On Monday evening a number of Twitter subscribers were shut out of their accounts by the social media company. They were then asked by the worldwide networking monolith to reset their passwords over a possible security issue. A cautionary email stated: “Twitter believes that your account may have been compromised by a website or service…” Users of the site later found out that there was actually no apparent real threat of Twitter being hacked, but simply a false alarm due to an internal glitch. Although this system error affected a relatively small percentage of Twitter users, even the hint of a mass account breach by outside perpetrators can create fear and anger directed the site – which is utilized and relied upon daily by multitudes of people.
At first, this foot-in-mouth Twitter snafu did cause panic, leading users to warn “…followers not to click on their links.” Ultimately, however, many inconvenienced subscribers, although not permanently affected by the malfunction, were certainly not happy with it. One user sarcastically tweeted: “Thanks twitter for resetting my password for me. That’s very helpful and not at all annoying…” Although Twitter’s internal error resulted in affecting a mere one percent of total users, that number is still in the millions, as the company has over one billion subscribers.
The panic with which the company’s users initially reacted to the situation does originate from a legitimate source. Along with the recently sounded false alarm, Twitter has actually suffered real hacking, i.e. instances of malicious code breakers attempting to steal information from the site’s users. In 2013, there were reportedly many instances of unauthorized meddling from outsiders. User names, passwords, and email addresses were all compromised, affecting about 250,000 subscribers.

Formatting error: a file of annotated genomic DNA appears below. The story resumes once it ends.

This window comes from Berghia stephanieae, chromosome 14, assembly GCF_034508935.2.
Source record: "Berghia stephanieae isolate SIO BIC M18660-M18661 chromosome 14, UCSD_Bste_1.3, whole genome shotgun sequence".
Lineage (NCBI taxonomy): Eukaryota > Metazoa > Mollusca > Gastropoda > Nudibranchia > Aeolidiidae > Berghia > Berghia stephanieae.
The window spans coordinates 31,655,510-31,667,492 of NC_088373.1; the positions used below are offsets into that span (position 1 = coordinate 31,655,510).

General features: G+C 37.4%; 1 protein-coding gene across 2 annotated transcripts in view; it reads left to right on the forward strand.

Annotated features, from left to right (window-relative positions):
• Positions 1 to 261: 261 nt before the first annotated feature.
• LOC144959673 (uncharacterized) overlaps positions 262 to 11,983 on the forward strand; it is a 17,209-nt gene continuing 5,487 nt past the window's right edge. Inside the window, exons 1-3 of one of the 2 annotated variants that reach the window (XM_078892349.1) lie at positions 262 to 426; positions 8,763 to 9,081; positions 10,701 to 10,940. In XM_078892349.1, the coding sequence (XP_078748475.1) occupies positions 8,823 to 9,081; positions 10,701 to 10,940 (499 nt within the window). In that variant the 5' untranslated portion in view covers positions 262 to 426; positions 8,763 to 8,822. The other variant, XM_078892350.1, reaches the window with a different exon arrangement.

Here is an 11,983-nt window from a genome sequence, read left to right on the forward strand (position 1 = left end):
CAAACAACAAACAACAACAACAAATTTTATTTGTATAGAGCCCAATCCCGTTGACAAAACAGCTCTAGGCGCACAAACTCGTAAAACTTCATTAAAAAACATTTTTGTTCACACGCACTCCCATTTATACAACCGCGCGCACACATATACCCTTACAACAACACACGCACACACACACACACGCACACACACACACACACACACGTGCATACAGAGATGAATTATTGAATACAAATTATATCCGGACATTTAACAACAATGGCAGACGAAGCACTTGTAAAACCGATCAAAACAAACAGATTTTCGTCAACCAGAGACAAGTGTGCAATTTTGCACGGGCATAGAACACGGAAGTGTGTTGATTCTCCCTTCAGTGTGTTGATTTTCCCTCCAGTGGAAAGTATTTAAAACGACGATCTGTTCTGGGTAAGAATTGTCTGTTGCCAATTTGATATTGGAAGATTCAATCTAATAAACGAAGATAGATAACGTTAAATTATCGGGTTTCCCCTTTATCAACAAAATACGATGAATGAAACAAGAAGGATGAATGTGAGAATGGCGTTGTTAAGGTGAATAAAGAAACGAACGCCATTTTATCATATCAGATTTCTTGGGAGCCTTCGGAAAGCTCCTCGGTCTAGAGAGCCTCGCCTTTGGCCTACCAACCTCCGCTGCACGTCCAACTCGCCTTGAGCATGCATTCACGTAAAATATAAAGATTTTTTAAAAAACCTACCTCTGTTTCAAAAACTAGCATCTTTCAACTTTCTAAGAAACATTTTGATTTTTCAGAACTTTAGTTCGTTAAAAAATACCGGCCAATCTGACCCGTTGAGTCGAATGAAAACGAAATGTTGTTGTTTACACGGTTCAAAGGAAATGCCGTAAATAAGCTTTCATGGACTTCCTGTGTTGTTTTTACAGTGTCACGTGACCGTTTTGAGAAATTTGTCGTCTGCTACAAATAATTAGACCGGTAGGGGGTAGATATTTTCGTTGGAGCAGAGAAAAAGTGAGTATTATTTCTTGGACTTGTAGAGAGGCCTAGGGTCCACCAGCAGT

This specific occurrence is, of course, aside from the countless episodes of general email hacking and security breaches regarding other sites on the internet that just compound an overall fear. A perfect example is the current tussle that Meetup.com is embroiled in. Hackers who have managed to keep the company offline recently are pressing the site for money in return for relinquishing their cyber grip. Meetup.com, which connects strangers with common interests, was severely affected for roughly four days.
Monday’s Twitter hassle for a slew of inconvenienced users is not the first time the social networking site sounded a false alarm involving hacking. For example, in November 2012, there was an actual unauthorized major hacking of the company’s site. As a response, Twitter followed company protocol by asking its users to reset their passwords. Unfortunately, similar to this week’s debacle, so many of those users who were asked to make changes to their accounts were never in harms way – another mistake by Twitter.
As a response to this most recent problem Twitter issued the statement: “We unintentionally sent some password reset notices…due to a system error.” The company went on to expiate further: “We apologize to the affected users for the inconvenience.” Although this may be an instance where Twitter gets a pardon for a relatively minor glitch that may have affected over a million users, the next warning of a system hack may not be a false alarm.
By Josh Taub